Recollections of my diplomatic experiences |

Recollections of my diplomatic experiences

Fred LaSor

Emilio C. was in charge of the Spanish Embassy in Tanzania when I was the American Press Officer there. This recollection came to mind when I learned of Fidel Castro’s death last week.

Emilio’s family and mine saw each other socially and professionally when we were both assigned to Tanzania. We sailed together at the yacht club, hunted together in Masaailand, and entertained each other.

One time he invited me to an official dinner, then rushed to meet me out front as I arrived, a little flustered, and explained quickly: “I forgot and invited both you and the Cuban ambassador tonight! He has already arrived! If this will be a problem for you, feel free to leave with my apologies.”

Emilio was a classic diplomat: attentive to protocol and careful to seat guests in order of precedence. He was clearly embarrassed to have invited two diplomats whose respective countries didn’t recognize each other.

Tanzania under then President Nyerere maintained diplomatic relations with every socialist country in the world, whether or not there was mutual benefit from those relations. Who in 1971 would have maintained diplomatic relations with North Korea and its reclusive dictator Kim Il Sung, for example? There was no good reason, commercial or strategic, for Tanzania to have diplomatic relations with North Korea, but since it was a Marxist-Leninist government and Tanzania was established on the same political path, Nyerere exchanged ambassadors with them.

Same with Cuba: there was no mutual benefit from diplomatic relations between Havana and Dar es Salaam, but they were good friends with little in common except an anti-capitalist viewpoint and a shared Marxist vision. And there I was on the front porch of the Spanish Chargé, with the Cuban ambassador inside and me trying to decide if I would enter or leave. I stayed, we ignored each other, and the evening passed without incident except Emilio was embarrassed for weeks afterward. Diplomatically, we weathered a teapot tempest.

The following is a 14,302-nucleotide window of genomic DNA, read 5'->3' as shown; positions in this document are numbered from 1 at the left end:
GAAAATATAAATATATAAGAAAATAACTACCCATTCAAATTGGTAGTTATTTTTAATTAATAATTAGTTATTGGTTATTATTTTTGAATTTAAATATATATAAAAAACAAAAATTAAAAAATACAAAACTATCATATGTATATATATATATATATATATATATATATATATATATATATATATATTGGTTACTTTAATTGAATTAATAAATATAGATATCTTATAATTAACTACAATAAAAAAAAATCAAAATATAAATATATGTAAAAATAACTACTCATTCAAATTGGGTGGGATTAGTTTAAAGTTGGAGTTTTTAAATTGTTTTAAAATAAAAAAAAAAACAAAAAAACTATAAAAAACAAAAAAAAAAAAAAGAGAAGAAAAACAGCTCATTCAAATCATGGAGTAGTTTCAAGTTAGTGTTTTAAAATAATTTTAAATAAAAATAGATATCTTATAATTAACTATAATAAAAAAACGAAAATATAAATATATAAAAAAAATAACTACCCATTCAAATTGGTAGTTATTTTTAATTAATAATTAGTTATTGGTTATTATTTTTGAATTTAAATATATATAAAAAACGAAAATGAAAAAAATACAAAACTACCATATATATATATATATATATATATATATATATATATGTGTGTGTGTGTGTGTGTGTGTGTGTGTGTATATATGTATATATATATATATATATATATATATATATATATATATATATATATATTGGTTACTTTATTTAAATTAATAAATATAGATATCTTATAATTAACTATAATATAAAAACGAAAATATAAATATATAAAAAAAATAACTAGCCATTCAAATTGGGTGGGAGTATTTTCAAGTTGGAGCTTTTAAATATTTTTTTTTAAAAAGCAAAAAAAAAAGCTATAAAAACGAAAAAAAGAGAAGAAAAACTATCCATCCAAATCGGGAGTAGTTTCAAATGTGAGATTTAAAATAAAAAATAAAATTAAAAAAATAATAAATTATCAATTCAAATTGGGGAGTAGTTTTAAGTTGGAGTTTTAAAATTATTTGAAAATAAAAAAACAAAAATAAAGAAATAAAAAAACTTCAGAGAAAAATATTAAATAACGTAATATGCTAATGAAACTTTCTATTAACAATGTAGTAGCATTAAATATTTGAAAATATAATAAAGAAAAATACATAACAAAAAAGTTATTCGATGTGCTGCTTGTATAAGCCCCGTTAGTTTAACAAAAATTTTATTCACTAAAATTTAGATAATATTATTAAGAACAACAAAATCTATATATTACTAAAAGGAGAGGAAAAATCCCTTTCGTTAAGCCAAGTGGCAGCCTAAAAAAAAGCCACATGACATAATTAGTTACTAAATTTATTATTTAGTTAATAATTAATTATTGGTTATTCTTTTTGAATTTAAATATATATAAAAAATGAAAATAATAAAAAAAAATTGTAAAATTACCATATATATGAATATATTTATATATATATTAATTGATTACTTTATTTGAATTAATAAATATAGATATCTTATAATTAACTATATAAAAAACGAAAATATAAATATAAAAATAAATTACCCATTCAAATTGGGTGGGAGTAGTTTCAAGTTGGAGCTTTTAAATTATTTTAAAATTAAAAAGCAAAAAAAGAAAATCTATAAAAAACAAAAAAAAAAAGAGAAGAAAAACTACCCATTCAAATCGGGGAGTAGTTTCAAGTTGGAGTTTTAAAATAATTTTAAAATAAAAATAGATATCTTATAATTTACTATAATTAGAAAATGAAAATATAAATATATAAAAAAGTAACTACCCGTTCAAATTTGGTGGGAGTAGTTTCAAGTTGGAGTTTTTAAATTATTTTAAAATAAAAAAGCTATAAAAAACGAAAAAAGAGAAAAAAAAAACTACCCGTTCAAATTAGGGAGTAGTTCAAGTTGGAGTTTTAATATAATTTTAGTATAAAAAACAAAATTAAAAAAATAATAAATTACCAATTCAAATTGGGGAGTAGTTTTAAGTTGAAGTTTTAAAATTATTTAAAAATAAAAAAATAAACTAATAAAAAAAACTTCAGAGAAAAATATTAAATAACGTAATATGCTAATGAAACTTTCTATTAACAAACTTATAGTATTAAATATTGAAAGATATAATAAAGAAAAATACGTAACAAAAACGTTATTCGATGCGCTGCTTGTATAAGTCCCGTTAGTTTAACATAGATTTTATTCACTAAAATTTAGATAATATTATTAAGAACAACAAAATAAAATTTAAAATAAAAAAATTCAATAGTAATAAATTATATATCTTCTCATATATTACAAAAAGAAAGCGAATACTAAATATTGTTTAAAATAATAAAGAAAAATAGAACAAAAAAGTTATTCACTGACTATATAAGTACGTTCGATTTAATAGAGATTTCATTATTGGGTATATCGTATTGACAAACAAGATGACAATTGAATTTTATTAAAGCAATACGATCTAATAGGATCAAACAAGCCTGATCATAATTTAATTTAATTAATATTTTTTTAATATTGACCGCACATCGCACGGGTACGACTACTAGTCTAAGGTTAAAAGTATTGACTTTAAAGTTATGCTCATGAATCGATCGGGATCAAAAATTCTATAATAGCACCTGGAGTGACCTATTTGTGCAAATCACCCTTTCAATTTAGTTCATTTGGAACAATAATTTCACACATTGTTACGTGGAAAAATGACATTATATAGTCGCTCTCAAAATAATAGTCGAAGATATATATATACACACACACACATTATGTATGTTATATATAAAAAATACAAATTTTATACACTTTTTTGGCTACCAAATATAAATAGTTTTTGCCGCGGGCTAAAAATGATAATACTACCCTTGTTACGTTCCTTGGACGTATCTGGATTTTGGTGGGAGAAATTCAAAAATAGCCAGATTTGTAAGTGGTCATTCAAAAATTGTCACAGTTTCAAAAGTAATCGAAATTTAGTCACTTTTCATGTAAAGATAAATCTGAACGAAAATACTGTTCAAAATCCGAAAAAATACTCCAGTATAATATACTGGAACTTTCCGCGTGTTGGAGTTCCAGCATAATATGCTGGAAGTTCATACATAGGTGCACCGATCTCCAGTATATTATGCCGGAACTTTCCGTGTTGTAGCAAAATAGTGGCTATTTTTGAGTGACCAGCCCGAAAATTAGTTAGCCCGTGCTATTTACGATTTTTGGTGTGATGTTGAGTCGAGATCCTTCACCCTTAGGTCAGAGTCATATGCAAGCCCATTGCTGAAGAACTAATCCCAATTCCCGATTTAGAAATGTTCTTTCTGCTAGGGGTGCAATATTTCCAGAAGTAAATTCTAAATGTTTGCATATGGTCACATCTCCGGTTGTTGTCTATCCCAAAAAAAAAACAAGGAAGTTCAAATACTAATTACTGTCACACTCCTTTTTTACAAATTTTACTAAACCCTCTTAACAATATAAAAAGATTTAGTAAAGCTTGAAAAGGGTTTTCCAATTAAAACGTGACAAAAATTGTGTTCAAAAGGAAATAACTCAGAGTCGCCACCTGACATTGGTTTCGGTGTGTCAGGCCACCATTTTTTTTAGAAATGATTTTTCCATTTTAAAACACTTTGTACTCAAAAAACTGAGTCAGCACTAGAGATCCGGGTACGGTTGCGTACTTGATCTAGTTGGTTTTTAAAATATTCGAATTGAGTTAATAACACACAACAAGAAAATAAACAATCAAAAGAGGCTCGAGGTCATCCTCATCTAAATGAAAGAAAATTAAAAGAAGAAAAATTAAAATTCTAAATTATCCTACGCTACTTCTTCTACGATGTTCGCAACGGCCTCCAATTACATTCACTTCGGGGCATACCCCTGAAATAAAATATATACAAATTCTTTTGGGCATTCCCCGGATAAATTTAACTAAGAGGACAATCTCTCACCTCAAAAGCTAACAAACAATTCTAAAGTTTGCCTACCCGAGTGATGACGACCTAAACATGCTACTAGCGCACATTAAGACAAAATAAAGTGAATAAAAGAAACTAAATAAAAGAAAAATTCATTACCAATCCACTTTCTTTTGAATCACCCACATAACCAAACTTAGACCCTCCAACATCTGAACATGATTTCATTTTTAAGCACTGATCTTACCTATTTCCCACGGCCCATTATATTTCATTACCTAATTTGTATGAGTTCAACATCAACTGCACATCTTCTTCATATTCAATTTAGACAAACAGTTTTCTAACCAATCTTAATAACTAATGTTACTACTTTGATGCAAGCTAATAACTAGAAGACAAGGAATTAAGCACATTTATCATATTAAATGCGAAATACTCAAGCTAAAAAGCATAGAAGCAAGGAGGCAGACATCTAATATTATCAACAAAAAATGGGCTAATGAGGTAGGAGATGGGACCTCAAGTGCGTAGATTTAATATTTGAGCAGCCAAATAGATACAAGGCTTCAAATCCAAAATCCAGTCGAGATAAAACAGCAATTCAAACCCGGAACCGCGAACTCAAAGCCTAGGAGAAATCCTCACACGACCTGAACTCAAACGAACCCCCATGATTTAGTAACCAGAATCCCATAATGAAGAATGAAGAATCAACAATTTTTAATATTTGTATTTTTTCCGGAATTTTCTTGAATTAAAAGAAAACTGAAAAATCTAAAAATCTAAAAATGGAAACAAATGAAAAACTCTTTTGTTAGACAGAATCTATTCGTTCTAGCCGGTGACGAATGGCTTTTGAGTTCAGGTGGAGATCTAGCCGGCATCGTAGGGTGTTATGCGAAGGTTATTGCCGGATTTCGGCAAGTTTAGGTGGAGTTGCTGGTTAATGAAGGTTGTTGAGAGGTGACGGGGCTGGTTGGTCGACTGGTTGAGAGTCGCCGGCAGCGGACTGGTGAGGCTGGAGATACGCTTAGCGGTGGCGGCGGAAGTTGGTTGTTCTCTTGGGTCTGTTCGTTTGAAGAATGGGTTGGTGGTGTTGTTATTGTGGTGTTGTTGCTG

The Peoples’ Republic of China was another country represented in Tanzania when I was there, and during the course of various press activities I met and became friends with Mr. Li, the head of New China News Agency office. Li didn’t officially work for his government, but rather for a private press agency. Of course in China in the 70s NCNA was clearly a government organ, and he was surely a civil servant. Many of his colleagues were known intelligence operatives working under cover of NCNA, but I never knew if Li was a spy or a journalist. During the course of time we were in the same capital city, the two of us spent hours talking to each other, but always at events sponsored by a third party.

Until one day it occurred to me it would be interesting to invite him to a reception. I got permission from my ambassador and from my headquarters in Washington, and sent Li an invitation. Sure enough, he showed up, the first time (to my knowledge) an American diplomat entertained a Chinese government employee.

That was in mid 1971. Six months later Nixon made a surprise trip to China, the first American President to do so since the founding of the Communist government in 1949. All of which might have had nothing to do with my invitation to Li, but I’ve occasionally thought I got permission to invite him because folks in Washington knew a thaw was underway and gave it a small nudge in Tanzania.

The art of diplomacy can be arcane, but as these examples show, it offers a common basis for government-to-government interactions. Stay tuned for more diplomatic memories!

Fred LaSor served as an American diplomat in Asia, Africa and Latin America for almost 30 years. He lives now in the Carson Valley.